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Mind your language

Mind your language: County lines

28 July 2018

9:00 AM

28 July 2018

9:00 AM

We are suddenly all expected to know that county lines are to do with the selling of illegal drugs in rural Britain. There is, I think, a confusion built into the term, though language is capable of accommodating such inconsistencies.

Most of the stuff in the papers and on television on the subject derives from County Lines, Violence, Exploitation & Drug Supply, a report published last year by the National Crime Agency. It says that the phrase county lines refers to the supply of Class A drugs ‘from an urban hub into rural towns or county locations’. It adds: ‘A key feature of county lines drug supply is the use of a branded mobile phone line.’ Just tap the number stored on your phone and the drugs come along like a pizza or Uber. The NCA notes that, increasingly, the phone is held not at an urban location but closer to the rural marketplace.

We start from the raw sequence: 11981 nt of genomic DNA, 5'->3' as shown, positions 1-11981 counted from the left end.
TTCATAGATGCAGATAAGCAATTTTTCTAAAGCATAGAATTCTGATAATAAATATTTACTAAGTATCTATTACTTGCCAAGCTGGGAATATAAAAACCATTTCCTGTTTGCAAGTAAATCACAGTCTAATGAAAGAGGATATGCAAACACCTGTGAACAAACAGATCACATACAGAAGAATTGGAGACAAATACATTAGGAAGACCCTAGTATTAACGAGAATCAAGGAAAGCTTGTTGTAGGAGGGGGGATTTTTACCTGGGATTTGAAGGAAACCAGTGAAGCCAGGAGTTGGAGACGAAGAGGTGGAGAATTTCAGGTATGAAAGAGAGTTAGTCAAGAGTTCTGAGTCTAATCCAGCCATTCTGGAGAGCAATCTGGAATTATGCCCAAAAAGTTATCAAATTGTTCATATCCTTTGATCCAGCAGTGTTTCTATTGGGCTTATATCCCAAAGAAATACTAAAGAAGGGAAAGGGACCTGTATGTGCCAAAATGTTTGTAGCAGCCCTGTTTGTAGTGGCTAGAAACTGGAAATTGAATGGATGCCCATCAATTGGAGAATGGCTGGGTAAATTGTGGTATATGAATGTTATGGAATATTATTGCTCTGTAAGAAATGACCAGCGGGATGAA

It is a minor irony that mobile phones are still said to have dedicated lines, when land lines are exactly what they replace. It was different in 1968 when Glen Campbell sang that song by Jimmy Webb Wichita Lineman, which begins: ‘I am a lineman for the county’. His lonely job was monitoring lines supported by stout wooden poles.

In the druggy sense, county lines also connote supply lines. But the major influence is the American meaning of county line. This is a border. County lines seem to have greater importance in law and order in America than in Britain. The phrase has been in use since 1776, the very year of independence.

In a hit song, ‘Keep the Customer Satisfied’, from their album Bridge over Troubled Water (1970), Simon and Garfunkel sang: ‘And I’m one step ahead of the shoe shine,/ Two steps away from the county line.’ County lines figure frequently in American songs, partly for the rhyme. A country song (by Sugarland, from 2006) goes: ‘There’s a place I like to go/ (Cherry bombs and cherry wine)/ Just past the Texaco/ Down on the county line.’ To me this has the authentic flavour of traditional folk lyrics.

In Britain, county lines entail ugly violence and intimidation, the antithesis of old-fashioned county society.


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